While research has shown that more children are nearly twice as likely to try e-cigarettes above smoking, there is concern that ‘youth e-cigarette use may become a public health issue if left unmonitored’ and limiting the sale of e-cigarettes has been suggested while others say further research is needed to examine long-term youth e-cigarette and tobacco use.
Cardiff University questioned 32,479 children aged between 11 and 16 about their preferences, according to a paper published in the British Medical Journal, and found that 18.5% said they might try e-cigarettes but only 10.5% said they might ever smoke tobacco.
Smokers, ex-smokers and non-smokers were all questioned as part of the study, undertaken in 2015. And, of those questioned, 2.7% used e-cigarettes at least weekly and 41.8% of those who smoked daily also used them on a regular basis.
Elen de Lacy, lead author of the study, said: “Our data suggest that e-cigarette use is rapidly increasing among youths. Regular use by non-smokers remains very low, but is growing. The real need now is for further research to examine long-term youth e-cigarette and tobacco use and to understand e-cigarette use from young people’s perspectives.”
According to the BBC, the findings showed that while the number of those trying e-cigarettes had grown rapidly since 2013, most young people who had used both e-cigarettes and tobacco tried the latter first.
Dr Julie Bishop, from Public Health Wales, said young people using e-cigarettes on a regular basis ‘is something we should be concerned about, while a Welsh Government spokesman told the BBC it was ‘disappointing to see that experimentation with e-cigarettes is increasing amongst young people’.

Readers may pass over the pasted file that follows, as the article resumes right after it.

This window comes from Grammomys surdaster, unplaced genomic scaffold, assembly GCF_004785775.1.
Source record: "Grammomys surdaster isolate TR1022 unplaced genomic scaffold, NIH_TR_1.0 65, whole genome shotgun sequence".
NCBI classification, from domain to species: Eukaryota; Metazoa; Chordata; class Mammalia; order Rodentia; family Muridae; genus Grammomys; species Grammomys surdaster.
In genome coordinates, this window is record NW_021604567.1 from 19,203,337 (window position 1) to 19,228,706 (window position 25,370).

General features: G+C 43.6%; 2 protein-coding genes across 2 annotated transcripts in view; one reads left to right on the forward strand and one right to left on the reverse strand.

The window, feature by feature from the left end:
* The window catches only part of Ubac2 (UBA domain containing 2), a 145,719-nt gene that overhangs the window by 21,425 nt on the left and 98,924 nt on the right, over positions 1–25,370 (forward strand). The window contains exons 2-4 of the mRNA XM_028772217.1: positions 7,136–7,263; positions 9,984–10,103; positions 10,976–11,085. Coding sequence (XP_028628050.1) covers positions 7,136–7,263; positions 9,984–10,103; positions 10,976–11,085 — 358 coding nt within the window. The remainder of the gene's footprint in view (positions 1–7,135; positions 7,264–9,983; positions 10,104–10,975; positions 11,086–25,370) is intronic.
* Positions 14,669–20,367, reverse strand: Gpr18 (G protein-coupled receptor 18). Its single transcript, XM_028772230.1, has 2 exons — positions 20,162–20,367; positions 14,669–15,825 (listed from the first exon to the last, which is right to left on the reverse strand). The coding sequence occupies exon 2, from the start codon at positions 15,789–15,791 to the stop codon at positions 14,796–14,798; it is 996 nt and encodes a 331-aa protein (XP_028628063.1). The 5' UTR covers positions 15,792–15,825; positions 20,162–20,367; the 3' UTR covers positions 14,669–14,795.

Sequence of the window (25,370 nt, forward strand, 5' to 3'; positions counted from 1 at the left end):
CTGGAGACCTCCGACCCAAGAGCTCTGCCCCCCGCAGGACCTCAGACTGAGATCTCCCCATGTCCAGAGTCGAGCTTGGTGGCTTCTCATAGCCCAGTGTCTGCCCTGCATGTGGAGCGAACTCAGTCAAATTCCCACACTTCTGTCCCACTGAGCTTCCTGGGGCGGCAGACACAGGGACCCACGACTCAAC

He added: “Nicotine can cause addiction and harm the developing adolescent brain, which is why we are working to prevent the use of e-cigarettes by children and young people.”
Beating addictions and bad habits is, however, one of clinical hypnotherapy’s success stories and the National Council for Hypnotherapy, with more than 1,800 highly-trained therapists across the UK, has played a major role in helping people of all ages quit their addiction to nicotine and smoking.
Addiction to nicotine has long been documented and the NCH says addictions, or unwanted habits, are problem behaviours which can be controlled or eliminated through hypnotherapy.
This, says the NCH, is ‘something you feel you have no control over which affects your life and the lives of those you care about’.
The national body adds: “Habits such as overeating or smoking are the most common, among many others that affect people’s lives, make them unhappy or cause a risk to their health and the health of those around them.”
Clinical hypnotherapy and hypnosis, the NCH says, works rapidly and effectively with bad habits like smoking because it works directly with the subconscious, bypassing the critical mind and getting to the root of the issue so that changes can be made.
The NCH points out that, quite often, habits like smoking stem from peer group pressure and ‘the need to fit in’ but adds that a physical addiction to cigarettes can be broken through hypnotherapy after just one week while research shows that by quitting smoking with hypnosis, a person is three times more likely to give up permanently than if nicotine patches were used.
“Imagine how your different your life would be if you stopped smoking, what you would gain? It is important to understand your motivation for giving up in order to give up,” says the NCH.
While further research is being done in e-cigarettes and their potential addictive qualities, they do contain nicotine and this has been proven to be addictive. But, in the words of one e-cigarette company boss, the ‘vaping industry is here to stay’. But he added that responsibility was important and ‘we don’t want to be selling to youths. We don’t think it is right’.